Then once the bank gives you the green light, you can begin appointing your construction professionals.
Now, this is where things get a bit confusing for most people. And here’s the problem…
By now I bet you know that you’ll need an architect, project manager, civil engineer, quantity surveyor, and a building contractor. What might not be clear, however, is the appointment plan and sequence.
So, who exactly should you hire first and which parties should come next?
Well, in most cases, the architects come first and then the rest follow after the building’s concept and design have been adequately thought out and drafted.
However, people who prefer a more holistic approach usually appoint lawyers and project managers before proceeding with the standard sequence.
The reason is, your lawyer will act as the legal administrator of every single agreement you sign with each party. Then the construction project manager, on the other hand, will advise you on all the project parameters, as well as guide you accordingly through every single phase of your building project.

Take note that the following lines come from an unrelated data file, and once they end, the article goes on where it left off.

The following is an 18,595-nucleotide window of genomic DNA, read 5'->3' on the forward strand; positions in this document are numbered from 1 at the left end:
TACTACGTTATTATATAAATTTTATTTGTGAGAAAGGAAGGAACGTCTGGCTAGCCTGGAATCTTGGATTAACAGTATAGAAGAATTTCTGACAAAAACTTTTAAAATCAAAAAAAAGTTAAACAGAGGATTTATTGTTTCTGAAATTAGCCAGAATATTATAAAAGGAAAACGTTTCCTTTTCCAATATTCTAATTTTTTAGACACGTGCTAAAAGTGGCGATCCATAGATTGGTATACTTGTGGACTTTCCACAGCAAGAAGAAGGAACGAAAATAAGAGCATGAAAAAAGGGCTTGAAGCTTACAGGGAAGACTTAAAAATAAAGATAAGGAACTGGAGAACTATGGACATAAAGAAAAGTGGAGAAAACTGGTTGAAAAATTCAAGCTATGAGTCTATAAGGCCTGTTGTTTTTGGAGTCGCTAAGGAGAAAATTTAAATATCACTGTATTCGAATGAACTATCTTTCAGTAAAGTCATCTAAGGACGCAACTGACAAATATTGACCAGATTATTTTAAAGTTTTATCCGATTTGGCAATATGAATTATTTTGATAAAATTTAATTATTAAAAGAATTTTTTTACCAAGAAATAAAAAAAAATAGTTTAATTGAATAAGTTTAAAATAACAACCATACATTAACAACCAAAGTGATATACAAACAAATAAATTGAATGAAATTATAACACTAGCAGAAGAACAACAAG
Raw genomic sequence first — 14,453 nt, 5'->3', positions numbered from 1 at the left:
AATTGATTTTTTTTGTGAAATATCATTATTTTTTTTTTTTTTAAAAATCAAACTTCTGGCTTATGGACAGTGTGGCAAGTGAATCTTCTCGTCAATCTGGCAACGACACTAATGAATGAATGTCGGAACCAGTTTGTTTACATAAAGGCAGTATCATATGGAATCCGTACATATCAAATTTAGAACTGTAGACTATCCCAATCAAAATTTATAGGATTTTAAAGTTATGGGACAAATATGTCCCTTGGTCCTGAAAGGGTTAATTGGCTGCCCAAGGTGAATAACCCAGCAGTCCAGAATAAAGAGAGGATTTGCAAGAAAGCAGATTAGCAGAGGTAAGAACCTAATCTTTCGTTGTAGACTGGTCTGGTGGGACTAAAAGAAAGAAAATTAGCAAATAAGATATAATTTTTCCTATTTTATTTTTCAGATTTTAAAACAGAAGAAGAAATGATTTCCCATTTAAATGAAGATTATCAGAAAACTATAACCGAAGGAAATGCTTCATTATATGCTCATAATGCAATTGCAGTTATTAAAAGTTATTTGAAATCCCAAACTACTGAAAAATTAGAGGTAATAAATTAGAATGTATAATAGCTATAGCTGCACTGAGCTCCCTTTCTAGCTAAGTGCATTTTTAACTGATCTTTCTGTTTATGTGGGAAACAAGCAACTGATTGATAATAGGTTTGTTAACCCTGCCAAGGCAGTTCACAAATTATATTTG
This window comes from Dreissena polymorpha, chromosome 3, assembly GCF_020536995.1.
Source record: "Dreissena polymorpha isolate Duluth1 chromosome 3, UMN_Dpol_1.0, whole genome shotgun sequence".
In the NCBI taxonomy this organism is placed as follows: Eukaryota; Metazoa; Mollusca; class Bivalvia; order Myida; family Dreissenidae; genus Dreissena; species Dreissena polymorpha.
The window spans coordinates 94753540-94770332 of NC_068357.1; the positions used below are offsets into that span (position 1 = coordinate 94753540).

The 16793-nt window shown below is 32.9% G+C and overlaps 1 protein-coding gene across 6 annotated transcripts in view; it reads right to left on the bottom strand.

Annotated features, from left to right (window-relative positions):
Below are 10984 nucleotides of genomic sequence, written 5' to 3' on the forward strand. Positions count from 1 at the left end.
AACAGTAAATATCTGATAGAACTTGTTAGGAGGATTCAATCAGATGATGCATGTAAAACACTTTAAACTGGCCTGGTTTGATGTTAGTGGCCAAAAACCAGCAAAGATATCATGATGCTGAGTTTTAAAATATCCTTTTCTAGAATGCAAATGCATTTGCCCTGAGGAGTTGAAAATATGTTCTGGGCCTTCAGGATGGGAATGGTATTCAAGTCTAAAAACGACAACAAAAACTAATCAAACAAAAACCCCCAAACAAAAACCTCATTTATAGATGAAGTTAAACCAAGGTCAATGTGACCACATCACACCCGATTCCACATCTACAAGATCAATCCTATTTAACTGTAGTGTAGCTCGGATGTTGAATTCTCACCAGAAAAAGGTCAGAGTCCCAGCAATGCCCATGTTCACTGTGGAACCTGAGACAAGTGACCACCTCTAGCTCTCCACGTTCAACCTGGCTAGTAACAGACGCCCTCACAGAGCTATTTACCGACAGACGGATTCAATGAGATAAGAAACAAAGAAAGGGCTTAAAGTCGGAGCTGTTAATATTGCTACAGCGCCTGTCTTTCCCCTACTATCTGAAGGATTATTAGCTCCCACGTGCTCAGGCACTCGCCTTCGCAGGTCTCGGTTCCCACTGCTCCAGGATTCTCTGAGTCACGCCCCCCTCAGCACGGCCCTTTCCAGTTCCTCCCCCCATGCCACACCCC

At this stage, the construction manager will give you the gist of the possible costs involved, all the professionals you might need, the construction time estimates, the legal requirements, plus of course, the potential construction challenges you should expect along the way. And if you’re dealing with a large project, they’ll even conduct a comprehensive feasibility study, complete with the accompanying long-term projections.
With that sorted out, you can go ahead and appoint a licensed architect, who’ll design your building based on your specific preferences. The architectural design should subsequently be forwarded to your appointed civil engineer, who’ll then come up with the corresponding structural design.
Other design professionals you could engage at this stage include; interior designers, landscape architects, mechanical engineers (for the plumbing layout design), electrical engineers (for the electrical layout design), etc. Your construction project manager can guide you accordingly.
And once the design process is done, submit the architectural and structural drawings to the county authorities for approval.